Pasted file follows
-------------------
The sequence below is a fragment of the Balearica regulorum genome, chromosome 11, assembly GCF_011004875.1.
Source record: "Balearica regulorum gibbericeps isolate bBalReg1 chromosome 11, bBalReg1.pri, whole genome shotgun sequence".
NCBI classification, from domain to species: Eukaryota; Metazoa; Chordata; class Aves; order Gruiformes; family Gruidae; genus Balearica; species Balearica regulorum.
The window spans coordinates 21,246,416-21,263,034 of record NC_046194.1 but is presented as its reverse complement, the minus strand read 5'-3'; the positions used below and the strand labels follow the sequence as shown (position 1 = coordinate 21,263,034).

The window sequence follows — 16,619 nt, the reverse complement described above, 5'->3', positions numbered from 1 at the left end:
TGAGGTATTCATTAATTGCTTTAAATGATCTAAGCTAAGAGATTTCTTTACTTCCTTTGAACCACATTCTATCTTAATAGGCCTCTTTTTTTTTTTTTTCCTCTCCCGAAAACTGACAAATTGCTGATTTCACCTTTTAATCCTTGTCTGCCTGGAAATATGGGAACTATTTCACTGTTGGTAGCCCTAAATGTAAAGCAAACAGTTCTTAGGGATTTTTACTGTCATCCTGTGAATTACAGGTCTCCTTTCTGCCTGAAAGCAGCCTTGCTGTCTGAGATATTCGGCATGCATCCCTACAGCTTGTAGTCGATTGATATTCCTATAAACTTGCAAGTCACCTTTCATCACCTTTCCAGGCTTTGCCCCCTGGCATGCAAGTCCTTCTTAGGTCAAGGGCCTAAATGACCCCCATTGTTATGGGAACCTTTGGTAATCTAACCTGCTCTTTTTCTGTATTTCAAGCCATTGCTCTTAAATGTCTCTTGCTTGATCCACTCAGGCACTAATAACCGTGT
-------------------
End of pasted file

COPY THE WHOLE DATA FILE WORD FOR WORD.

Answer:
The sequence below is a fragment of the Balearica regulorum genome, chromosome 11, assembly GCF_011004875.1.
Source record: "Balearica regulorum gibbericeps isolate bBalReg1 chromosome 11, bBalReg1.pri, whole genome shotgun sequence".
NCBI classification, from domain to species: Eukaryota; Metazoa; Chordata; class Aves; order Gruiformes; family Gruidae; genus Balearica; species Balearica regulorum.
The window spans coordinates 21,246,416-21,263,034 of record NC_046194.1 but is presented as its reverse complement, the minus strand read 5'-3'; the positions used below and the strand labels follow the sequence as shown (position 1 = coordinate 21,263,034).

The window sequence follows — 16,619 nt, the reverse complement described above, 5'->3', positions numbered from 1 at the left end:
TGAGGTATTCATTAATTGCTTTAAATGATCTAAGCTAAGAGATTTCTTTACTTCCTTTGAACCACATTCTATCTTAATAGGCCTCTTTTTTTTTTTTTTCCTCTCCCGAAAACTGACAAATTGCTGATTTCACCTTTTAATCCTTGTCTGCCTGGAAATATGGGAACTATTTCACTGTTGGTAGCCCTAAATGTAAAGCAAACAGTTCTTAGGGATTTTTACTGTCATCCTGTGAATTACAGGTCTCCTTTCTGCCTGAAAGCAGCCTTGCTGTCTGAGATATTCGGCATGCATCCCTACAGCTTGTAGTCGATTGATATTCCTATAAACTTGCAAGTCACCTTTCATCACCTTTCCAGGCTTTGCCCCCTGGCATGCAAGTCCTTCTTAGGTCAAGGGCCTAAATGACCCCCATTGTTATGGGAACCTTTGGTAATCTAACCTGCTCTTTTTCTGTATTTCAAGCCATTGCTCTTAAATGTCTCTTGCTTGATCCACTCAGGCACTAATAACCGTGT